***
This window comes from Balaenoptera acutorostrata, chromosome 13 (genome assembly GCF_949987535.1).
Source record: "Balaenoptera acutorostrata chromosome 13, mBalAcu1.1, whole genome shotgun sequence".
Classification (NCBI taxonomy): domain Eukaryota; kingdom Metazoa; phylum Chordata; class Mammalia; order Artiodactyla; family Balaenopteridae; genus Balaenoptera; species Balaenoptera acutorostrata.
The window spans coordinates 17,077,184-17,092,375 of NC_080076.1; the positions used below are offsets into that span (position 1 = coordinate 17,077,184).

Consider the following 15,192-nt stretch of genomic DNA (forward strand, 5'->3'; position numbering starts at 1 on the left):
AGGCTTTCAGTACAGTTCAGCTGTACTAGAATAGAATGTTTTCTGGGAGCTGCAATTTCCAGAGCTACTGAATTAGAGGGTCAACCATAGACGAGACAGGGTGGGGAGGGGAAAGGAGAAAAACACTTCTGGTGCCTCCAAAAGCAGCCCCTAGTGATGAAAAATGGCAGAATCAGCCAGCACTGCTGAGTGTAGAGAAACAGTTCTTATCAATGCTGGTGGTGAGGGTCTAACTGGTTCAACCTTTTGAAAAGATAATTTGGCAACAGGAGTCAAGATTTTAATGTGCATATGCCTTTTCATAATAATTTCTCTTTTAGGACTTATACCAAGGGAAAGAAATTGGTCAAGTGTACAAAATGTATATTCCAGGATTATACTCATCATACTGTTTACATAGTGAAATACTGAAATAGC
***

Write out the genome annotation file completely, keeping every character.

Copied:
This window comes from Balaenoptera acutorostrata, chromosome 13 (genome assembly GCF_949987535.1).
Source record: "Balaenoptera acutorostrata chromosome 13, mBalAcu1.1, whole genome shotgun sequence".
Classification (NCBI taxonomy): domain Eukaryota; kingdom Metazoa; phylum Chordata; class Mammalia; order Artiodactyla; family Balaenopteridae; genus Balaenoptera; species Balaenoptera acutorostrata.
The window spans coordinates 17,077,184-17,092,375 of NC_080076.1; the positions used below are offsets into that span (position 1 = coordinate 17,077,184).

Consider the following 15,192-nt stretch of genomic DNA (forward strand, 5'->3'; position numbering starts at 1 on the left):
AGGCTTTCAGTACAGTTCAGCTGTACTAGAATAGAATGTTTTCTGGGAGCTGCAATTTCCAGAGCTACTGAATTAGAGGGTCAACCATAGACGAGACAGGGTGGGGAGGGGAAAGGAGAAAAACACTTCTGGTGCCTCCAAAAGCAGCCCCTAGTGATGAAAAATGGCAGAATCAGCCAGCACTGCTGAGTGTAGAGAAACAGTTCTTATCAATGCTGGTGGTGAGGGTCTAACTGGTTCAACCTTTTGAAAAGATAATTTGGCAACAGGAGTCAAGATTTTAATGTGCATATGCCTTTTCATAATAATTTCTCTTTTAGGACTTATACCAAGGGAAAGAAATTGGTCAAGTGTACAAAATGTATATTCCAGGATTATACTCATCATACTGTTTACATAGTGAAATACTGAAATAGC